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03.04.2019

How can a board member be removed from office?

On 2 April 2019, iTiesibas published an answer to the reader’s question by Zane Eglīte-Fogele, partner of PRIMUS DERLING and Alise Veide, Associate of PRIMUS DERLING.

The board of a company consists of three owners holding equal equity interest. One of the owners is producing a negative impact on the company’s image and disregards the opinion of the others. Is it possible to dismiss this board member or alienate his/her shares otherwise?

In reply to this specific question, it is assumed that the company described in this situation is SIA (a limited liability company), which is owned by three shareholders holding equal equity interest (33.33% each), and they are also members of the company’s board. Please note that this reply should be viewed as general information about the existing legislation rather than legal advice. Each particular situation should be analysed individually, taking account of circumstances surrounding the case, the articles of association of a specific company, other applicable documents, etc.

First, although shareholders often act also as board members, a distinction should be made between “shareholder” and “board member”, namely: a shareholder is the owner of a company’s shares, while the board is the executive body of a company, which manages and represents the company. Legislative provisions dealing with the removal of board members and shareholders are also different.

Removal of a board member from office

Given that being a board member presumes trust, a board member may be removed from office by a decision adopted by the general shareholders’ meeting at any time and without specific reasons, unless the articles of association provide for any special rules in this respect (Article 224 of the Commercial Law). The adoption of a shareholders’ decision dismissing a board member requires more than half of the votes represented at the shareholders’ meeting cast in favour, unless the articles of association provide for a greater number of votes.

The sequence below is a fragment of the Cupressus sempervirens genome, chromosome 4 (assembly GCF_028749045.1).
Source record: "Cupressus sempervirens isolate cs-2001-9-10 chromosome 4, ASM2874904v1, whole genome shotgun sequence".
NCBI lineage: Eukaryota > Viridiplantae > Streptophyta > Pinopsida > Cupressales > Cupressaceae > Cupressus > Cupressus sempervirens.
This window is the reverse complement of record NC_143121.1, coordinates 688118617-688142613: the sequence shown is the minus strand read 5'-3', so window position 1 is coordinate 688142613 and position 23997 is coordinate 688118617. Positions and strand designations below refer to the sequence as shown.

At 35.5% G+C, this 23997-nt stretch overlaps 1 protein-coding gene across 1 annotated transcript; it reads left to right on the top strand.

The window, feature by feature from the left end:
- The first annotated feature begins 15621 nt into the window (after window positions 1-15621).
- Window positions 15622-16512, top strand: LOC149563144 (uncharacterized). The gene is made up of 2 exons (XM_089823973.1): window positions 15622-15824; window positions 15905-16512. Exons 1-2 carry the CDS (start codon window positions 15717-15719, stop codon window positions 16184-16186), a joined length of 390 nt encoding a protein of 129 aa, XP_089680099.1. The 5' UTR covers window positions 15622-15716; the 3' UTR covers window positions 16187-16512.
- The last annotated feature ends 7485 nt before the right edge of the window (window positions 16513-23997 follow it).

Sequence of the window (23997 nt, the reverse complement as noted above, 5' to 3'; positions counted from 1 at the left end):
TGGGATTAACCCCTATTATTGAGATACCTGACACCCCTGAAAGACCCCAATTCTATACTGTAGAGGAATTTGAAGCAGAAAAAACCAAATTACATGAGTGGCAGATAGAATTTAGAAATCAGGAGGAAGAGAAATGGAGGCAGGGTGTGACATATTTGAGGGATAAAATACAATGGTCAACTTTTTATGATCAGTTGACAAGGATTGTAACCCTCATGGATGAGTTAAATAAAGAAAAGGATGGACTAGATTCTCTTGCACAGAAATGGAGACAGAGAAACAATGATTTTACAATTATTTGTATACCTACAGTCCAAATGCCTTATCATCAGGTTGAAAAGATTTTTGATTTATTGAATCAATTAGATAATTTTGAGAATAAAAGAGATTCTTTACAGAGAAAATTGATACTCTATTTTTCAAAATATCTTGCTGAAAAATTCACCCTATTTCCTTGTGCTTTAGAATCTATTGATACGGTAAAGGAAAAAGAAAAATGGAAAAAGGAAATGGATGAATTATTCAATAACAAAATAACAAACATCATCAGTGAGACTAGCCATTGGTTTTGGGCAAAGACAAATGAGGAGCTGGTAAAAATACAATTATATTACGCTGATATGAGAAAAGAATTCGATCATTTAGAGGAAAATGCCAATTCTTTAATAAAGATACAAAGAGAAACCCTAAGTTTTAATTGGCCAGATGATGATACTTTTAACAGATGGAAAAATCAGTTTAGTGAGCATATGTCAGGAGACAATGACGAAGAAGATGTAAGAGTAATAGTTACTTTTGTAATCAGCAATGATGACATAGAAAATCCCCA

Consequently, if the articles of association of the company concerned do not contain any special rules or do not provide for a greater number of votes to be cast for removal of a board member from office, two of the three shareholders (i.e., 66.66% of the votes represented at the meeting) may change the composition of the board at any time. Moreover, the dismissal of a board member does not require conformity with the procedure adopted for the termination of employment, such as notice period, reason or severance pay; the board member so removed may not take legal action to dispute the shareholders’ decision and seek reinstatement.

Removal of a shareholder

Where a shareholder fails to perform his/her obligations without valid reason or has otherwise caused substantial harm to the interests of a company, other shareholders of the company may take legal action to remove the shareholder from the company (Article 195 of the Commercial Law). Such an action can be brought by shareholders representing at least one half of the company’s share capital.

In the event of a favourable ruling, the shares of the shareholder so removed are transferred to the company, which must pay out the investment to the shareholder concerned.

However, account should be taken of the fact that proceedings may be long and complicated and that sufficient evidence must be provided for substantial harm caused by the shareholder to the company’s interests. Substantial harm is not defined by law; it will be analysed in each specific case and will largely depend on evidence supplied.

It should be added in conclusion that an act or omission by a shareholder who was also acting in the capacity as a board member may also be grounds for removal. Moreover, substantial harm is not limited to monetary value (it may take the form of substantial harm caused to the company’s reputation). It has been determined in the case law in this respect that simple disputes or controversies among shareholders may not be grounds for removal of a shareholder; instead, there must be specific activities causing harm (such as undermining of reputation, discrediting of a company in the eyes of partners and customers, with the result that further cooperation is refused, failure to carry out duties, provided it hinders normal operations of a company, etc.).

The full version in Latvian is available here.